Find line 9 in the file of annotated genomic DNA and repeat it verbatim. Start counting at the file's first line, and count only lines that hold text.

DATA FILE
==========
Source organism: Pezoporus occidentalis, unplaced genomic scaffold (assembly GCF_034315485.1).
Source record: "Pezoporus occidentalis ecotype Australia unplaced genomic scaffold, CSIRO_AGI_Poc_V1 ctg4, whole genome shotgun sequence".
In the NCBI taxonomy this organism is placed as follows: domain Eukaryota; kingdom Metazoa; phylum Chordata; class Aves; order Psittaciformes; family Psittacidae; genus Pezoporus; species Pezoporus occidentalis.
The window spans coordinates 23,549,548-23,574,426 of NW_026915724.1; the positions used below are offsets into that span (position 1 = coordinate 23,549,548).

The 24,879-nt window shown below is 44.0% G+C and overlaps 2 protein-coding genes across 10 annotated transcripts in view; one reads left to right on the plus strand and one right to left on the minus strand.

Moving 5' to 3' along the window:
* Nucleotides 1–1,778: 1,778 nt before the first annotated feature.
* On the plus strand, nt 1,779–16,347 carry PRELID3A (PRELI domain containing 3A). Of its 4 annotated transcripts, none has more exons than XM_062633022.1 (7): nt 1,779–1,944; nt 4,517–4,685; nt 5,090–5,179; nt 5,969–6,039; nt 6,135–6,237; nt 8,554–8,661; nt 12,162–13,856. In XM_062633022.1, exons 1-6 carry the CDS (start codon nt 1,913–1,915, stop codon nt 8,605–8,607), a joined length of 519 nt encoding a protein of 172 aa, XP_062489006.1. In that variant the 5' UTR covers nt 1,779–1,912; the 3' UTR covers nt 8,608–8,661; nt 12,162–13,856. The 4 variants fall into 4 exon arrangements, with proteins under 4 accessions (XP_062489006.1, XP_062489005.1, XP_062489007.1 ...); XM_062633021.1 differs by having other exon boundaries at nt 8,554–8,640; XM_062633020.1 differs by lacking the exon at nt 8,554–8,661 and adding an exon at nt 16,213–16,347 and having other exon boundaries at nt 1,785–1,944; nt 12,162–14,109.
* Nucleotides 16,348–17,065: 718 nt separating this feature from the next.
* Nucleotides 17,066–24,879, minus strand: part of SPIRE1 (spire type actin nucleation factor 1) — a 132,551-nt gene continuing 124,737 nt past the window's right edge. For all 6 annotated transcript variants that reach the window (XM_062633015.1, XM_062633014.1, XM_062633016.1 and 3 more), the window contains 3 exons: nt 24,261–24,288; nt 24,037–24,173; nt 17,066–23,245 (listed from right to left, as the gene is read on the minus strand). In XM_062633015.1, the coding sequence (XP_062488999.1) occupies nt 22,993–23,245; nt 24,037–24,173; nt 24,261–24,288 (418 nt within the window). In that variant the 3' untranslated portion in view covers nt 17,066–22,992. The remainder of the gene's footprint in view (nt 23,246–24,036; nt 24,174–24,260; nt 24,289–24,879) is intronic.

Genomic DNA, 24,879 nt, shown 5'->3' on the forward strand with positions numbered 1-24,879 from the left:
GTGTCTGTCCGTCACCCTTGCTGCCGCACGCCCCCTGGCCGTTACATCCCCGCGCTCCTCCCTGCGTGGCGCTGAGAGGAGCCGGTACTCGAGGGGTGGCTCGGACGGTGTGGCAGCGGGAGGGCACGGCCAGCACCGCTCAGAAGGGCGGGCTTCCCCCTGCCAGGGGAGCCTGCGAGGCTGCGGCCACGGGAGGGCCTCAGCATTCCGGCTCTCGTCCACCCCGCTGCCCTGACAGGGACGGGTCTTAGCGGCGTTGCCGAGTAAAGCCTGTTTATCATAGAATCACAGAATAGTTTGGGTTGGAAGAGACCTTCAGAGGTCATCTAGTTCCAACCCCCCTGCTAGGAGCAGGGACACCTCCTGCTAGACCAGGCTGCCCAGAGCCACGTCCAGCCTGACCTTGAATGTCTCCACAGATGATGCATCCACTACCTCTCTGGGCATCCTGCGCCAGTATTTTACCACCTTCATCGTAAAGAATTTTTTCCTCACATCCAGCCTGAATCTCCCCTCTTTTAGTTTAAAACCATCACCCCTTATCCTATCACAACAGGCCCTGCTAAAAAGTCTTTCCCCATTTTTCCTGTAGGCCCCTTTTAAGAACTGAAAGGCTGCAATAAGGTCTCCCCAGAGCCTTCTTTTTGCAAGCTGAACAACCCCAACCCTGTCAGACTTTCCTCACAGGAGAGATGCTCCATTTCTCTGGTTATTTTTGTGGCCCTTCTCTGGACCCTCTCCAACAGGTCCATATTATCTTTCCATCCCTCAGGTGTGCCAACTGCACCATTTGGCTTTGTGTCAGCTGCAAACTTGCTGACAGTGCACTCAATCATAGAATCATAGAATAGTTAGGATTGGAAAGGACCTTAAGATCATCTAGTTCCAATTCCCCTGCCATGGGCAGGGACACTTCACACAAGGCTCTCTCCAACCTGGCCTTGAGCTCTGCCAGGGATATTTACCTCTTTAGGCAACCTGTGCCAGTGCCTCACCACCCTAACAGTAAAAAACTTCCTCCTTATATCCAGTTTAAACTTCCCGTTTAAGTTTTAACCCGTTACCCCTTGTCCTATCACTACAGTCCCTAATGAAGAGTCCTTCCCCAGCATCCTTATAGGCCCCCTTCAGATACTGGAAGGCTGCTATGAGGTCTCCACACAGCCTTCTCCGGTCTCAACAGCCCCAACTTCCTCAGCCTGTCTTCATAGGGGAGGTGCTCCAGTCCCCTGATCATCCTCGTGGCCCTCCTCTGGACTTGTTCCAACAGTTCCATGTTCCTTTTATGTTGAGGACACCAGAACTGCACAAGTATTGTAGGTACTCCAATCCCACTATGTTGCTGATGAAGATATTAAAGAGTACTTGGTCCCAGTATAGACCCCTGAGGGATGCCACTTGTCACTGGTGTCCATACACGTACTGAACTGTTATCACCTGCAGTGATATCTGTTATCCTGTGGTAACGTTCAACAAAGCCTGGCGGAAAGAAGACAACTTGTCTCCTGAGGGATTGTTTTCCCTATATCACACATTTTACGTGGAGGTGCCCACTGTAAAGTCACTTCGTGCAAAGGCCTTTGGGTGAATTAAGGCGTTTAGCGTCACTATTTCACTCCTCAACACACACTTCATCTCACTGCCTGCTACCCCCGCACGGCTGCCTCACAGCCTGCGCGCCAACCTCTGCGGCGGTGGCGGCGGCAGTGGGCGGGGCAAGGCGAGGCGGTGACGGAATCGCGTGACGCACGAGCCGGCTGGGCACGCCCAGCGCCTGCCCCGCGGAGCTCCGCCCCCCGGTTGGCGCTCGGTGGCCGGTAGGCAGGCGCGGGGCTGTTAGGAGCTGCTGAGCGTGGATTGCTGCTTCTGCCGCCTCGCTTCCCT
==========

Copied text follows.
* Nucleotides 16,348–17,065: 718 nt separating this feature from the next.